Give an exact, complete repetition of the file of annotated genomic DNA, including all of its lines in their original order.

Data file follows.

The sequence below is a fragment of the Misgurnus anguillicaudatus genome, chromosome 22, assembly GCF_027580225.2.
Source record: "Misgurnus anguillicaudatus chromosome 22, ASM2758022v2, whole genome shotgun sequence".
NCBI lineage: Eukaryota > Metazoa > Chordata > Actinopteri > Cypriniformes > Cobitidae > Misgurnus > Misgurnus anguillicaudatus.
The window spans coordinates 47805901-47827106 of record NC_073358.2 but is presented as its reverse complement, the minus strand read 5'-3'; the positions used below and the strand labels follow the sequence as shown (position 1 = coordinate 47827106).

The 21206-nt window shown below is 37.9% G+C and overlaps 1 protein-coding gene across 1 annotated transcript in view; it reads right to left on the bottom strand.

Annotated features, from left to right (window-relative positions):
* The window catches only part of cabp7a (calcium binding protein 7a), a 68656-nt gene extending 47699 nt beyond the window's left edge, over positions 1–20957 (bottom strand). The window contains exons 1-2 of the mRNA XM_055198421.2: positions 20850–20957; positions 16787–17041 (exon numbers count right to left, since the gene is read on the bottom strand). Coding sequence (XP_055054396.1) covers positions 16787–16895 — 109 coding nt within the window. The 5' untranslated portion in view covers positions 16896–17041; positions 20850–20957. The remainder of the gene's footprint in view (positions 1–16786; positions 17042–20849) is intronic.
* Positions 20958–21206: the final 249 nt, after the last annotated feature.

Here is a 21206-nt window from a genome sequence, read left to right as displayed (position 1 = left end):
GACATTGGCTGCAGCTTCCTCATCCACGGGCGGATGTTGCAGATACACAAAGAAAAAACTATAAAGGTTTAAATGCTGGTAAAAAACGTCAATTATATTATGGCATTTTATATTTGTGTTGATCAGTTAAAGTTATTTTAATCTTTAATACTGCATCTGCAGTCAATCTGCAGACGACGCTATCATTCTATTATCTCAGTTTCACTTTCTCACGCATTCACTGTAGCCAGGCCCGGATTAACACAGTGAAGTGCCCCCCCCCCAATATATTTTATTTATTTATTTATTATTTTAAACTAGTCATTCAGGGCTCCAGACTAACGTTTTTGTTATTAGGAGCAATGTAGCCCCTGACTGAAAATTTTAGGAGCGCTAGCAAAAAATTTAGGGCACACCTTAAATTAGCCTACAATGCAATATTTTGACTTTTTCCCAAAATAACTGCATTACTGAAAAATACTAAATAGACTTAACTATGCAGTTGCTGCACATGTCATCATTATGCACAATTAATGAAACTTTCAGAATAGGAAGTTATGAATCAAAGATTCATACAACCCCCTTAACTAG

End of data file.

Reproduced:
The sequence below is a fragment of the Misgurnus anguillicaudatus genome, chromosome 22, assembly GCF_027580225.2.
Source record: "Misgurnus anguillicaudatus chromosome 22, ASM2758022v2, whole genome shotgun sequence".
NCBI lineage: Eukaryota > Metazoa > Chordata > Actinopteri > Cypriniformes > Cobitidae > Misgurnus > Misgurnus anguillicaudatus.
The window spans coordinates 47805901-47827106 of record NC_073358.2 but is presented as its reverse complement, the minus strand read 5'-3'; the positions used below and the strand labels follow the sequence as shown (position 1 = coordinate 47827106).

The 21206-nt window shown below is 37.9% G+C and overlaps 1 protein-coding gene across 1 annotated transcript in view; it reads right to left on the bottom strand.

Annotated features, from left to right (window-relative positions):
* The window catches only part of cabp7a (calcium binding protein 7a), a 68656-nt gene extending 47699 nt beyond the window's left edge, over positions 1–20957 (bottom strand). The window contains exons 1-2 of the mRNA XM_055198421.2: positions 20850–20957; positions 16787–17041 (exon numbers count right to left, since the gene is read on the bottom strand). Coding sequence (XP_055054396.1) covers positions 16787–16895 — 109 coding nt within the window. The 5' untranslated portion in view covers positions 16896–17041; positions 20850–20957. The remainder of the gene's footprint in view (positions 1–16786; positions 17042–20849) is intronic.
* Positions 20958–21206: the final 249 nt, after the last annotated feature.

Here is a 21206-nt window from a genome sequence, read left to right as displayed (position 1 = left end):
GACATTGGCTGCAGCTTCCTCATCCACGGGCGGATGTTGCAGATACACAAAGAAAAAACTATAAAGGTTTAAATGCTGGTAAAAAACGTCAATTATATTATGGCATTTTATATTTGTGTTGATCAGTTAAAGTTATTTTAATCTTTAATACTGCATCTGCAGTCAATCTGCAGACGACGCTATCATTCTATTATCTCAGTTTCACTTTCTCACGCATTCACTGTAGCCAGGCCCGGATTAACACAGTGAAGTGCCCCCCCCCCAATATATTTTATTTATTTATTTATTATTTTAAACTAGTCATTCAGGGCTCCAGACTAACGTTTTTGTTATTAGGAGCAATGTAGCCCCTGACTGAAAATTTTAGGAGCGCTAGCAAAAAATTTAGGGCACACCTTAAATTAGCCTACAATGCAATATTTTGACTTTTTCCCAAAATAACTGCATTACTGAAAAATACTAAATAGACTTAACTATGCAGTTGCTGCACATGTCATCATTATGCACAATTAATGAAACTTTCAGAATAGGAAGTTATGAATCAAAGATTCATACAACCCCCTTAACTAG